Lohbach Multiple. Independence

Innsbruck, Austria


www. driendl. at

Named after the river Inn on which it lies, the city of Innsbruck, is the main conurbation in the Austrian Tyrol. To the north lie the Bavarian Alps, and to the south, the Oztal and Zillertall Alps. Within this western tail of the country, narrowed by mountains, Lohbach Multiple Independence provides a response to the rapidly increasing demand for affordable living space.

In the city of Innsbruck, urban planners considering expansion identified the need for a high density, high quality, social housing project. Innsbrucker Stadtbau GmbH (an agency of the city) in consultation with the local community, commissioned driendl architects to design the Lohbach scheme. The project will eventually include shopping facilities and a residence for senior citizens, as well as walkways connected to Innsbruck and the surrounding countryside.

The first phase of construction included 154 apartments for rental and ownership. The subsidised development consists of one six storey, and two seven storey buildings, on a single site with shared infrastructure (Fig. 4).

Each of these buildings is both divided and connected down the centre line by an oval shaped, light filled atrium (Fig. 6). This canyon contains the stairwells and bridged walkways which create an animated, transparent access to the individual residences (Fig. 2, Fig. 5, Fig. 10). The open transitional zone divides each of the buildings into an East and a West Wing. The gentle gradients of the staircases are free from barriers and contain a continuous, tactile system to aid visually handicapped persons. The considered design facilitates a neighbourly social interaction between the residents.

162 Lohbach Multiple Independence | Innsbruck | Austria | Fig. 1 above | Fig. 2 opposite

Fig. 3. above I Fig. 4. below

The architects sought to integrate and orientate the buildings to the spectacular surroundings which are seldom found directly in a city (Fig. 7). All of the apartments face to the South, East and West. Full height glazed walls connect each living space to a 2 metre deep balcony running the full length of each unit (Fig. 8, Fig. 11). Each balcony is fitted with a room height, moveable, solar shade. The balconies are a continuation of the living space and are set at the same floor level to provide a seamless transition between indoor and outdoor living.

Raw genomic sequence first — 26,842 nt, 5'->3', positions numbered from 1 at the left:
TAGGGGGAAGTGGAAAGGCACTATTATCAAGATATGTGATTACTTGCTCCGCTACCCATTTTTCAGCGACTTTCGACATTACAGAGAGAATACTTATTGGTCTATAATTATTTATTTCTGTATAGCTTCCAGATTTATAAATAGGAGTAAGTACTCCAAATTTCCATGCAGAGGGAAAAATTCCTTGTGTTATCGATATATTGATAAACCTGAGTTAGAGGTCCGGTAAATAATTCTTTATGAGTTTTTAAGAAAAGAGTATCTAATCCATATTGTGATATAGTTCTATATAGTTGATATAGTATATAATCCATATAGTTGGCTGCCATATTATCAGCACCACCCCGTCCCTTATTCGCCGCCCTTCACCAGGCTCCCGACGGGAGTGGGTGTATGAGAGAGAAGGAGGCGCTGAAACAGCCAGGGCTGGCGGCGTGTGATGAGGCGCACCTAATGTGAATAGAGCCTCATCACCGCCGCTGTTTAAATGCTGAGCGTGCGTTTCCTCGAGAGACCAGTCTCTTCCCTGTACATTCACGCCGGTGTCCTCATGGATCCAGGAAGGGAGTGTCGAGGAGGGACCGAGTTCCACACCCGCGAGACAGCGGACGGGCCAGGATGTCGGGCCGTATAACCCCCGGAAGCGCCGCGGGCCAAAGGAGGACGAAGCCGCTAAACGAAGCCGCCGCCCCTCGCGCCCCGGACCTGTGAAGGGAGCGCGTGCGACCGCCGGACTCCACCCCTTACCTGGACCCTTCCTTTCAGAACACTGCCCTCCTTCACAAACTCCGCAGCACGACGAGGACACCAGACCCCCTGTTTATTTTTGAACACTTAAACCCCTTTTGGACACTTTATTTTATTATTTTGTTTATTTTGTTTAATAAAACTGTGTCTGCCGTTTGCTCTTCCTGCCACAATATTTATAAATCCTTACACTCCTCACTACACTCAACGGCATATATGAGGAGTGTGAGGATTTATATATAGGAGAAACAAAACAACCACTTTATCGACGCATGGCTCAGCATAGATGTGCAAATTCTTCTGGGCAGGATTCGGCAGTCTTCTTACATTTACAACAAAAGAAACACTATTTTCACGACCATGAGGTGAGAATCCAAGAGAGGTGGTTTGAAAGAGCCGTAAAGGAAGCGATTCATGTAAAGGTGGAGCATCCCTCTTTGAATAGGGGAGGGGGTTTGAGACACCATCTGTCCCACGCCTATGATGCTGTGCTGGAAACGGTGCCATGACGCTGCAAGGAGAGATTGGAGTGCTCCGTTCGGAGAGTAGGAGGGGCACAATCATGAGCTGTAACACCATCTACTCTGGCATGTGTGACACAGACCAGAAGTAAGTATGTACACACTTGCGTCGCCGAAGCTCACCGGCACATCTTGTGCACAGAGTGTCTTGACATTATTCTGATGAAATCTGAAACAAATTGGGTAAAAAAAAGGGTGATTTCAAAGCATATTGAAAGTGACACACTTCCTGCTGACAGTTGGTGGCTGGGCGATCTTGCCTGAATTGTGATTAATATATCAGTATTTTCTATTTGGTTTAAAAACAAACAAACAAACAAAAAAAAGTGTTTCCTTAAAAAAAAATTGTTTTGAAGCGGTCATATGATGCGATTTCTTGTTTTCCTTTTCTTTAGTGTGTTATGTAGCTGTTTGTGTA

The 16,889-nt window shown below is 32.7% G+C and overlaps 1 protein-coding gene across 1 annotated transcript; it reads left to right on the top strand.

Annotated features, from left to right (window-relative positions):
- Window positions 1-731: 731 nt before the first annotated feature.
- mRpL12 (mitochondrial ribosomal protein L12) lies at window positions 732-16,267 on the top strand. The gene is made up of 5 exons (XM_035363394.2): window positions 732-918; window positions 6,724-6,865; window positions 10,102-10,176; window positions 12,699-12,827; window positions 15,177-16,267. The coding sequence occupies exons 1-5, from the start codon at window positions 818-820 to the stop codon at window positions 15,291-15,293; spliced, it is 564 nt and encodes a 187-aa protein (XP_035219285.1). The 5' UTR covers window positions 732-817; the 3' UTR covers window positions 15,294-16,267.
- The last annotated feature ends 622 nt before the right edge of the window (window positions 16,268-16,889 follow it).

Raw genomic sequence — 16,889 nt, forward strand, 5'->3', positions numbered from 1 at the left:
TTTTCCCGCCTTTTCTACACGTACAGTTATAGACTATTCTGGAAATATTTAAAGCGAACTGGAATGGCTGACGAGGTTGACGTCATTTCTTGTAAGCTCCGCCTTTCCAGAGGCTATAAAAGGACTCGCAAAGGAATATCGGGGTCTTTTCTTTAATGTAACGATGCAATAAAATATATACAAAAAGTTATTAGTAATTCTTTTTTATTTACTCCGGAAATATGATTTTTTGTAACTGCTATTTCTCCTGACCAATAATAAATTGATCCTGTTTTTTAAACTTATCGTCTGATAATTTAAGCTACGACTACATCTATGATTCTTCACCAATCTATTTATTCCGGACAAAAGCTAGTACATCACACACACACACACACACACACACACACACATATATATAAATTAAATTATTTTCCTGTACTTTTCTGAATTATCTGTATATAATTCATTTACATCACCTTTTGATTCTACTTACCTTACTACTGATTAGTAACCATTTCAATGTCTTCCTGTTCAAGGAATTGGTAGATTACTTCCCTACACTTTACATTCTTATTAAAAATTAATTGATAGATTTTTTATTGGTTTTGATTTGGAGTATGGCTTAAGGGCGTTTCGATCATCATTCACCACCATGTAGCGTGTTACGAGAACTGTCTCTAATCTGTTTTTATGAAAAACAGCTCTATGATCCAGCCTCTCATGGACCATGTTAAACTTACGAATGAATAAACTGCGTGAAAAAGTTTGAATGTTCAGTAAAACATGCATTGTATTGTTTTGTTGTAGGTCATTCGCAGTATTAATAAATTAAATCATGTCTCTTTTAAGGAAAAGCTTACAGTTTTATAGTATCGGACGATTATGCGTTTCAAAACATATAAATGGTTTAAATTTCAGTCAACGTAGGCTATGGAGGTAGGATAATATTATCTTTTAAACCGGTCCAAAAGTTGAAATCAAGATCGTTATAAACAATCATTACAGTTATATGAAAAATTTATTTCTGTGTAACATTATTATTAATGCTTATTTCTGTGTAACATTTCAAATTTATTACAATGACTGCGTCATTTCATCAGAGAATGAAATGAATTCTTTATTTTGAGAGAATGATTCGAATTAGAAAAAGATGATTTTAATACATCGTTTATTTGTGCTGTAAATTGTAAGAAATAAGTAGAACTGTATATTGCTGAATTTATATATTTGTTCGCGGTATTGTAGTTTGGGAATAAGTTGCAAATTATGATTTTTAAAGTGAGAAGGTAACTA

These innovations allow the residents to connect with the outstanding scenery surrounding the city. The addition of the moveable shades enhances the privacy of the individual apartments. The independence and individuality of the residents was central to the aims of the design team. Economy and ecology were also high priorities in the design and construction. The units conform with low energy standards for high density housing. Roof mounted solar thermal units can
be adapted for water heating. Construction materials were carefully sourced with regard to environmental impact. The design of the staircases incorporates the service ducts carrying electrical power, water, heating and drainage systems. Access for maintenance and remedial work is gained from outside of the apartments, reducing inconvenience for residents.

A further benefit of the stairwell atrium is that daylight penetrates right down to the basement level. This area contains a huge indoor playground provided for the use of the the many children living in the building. Severe cold winters and heavy snowfall in Western Austria will often prevent outdoor activity for prolonged periods.

The finished apartment complex also includes garaging.

Lohbach Multiple Independent living fulfils the aspirations of social housing planners by putting the needs, and quality of life of the individual and collective inhabitants before the aesthetic of the building itself.


Updated: October 8, 2015 — 7:56 pm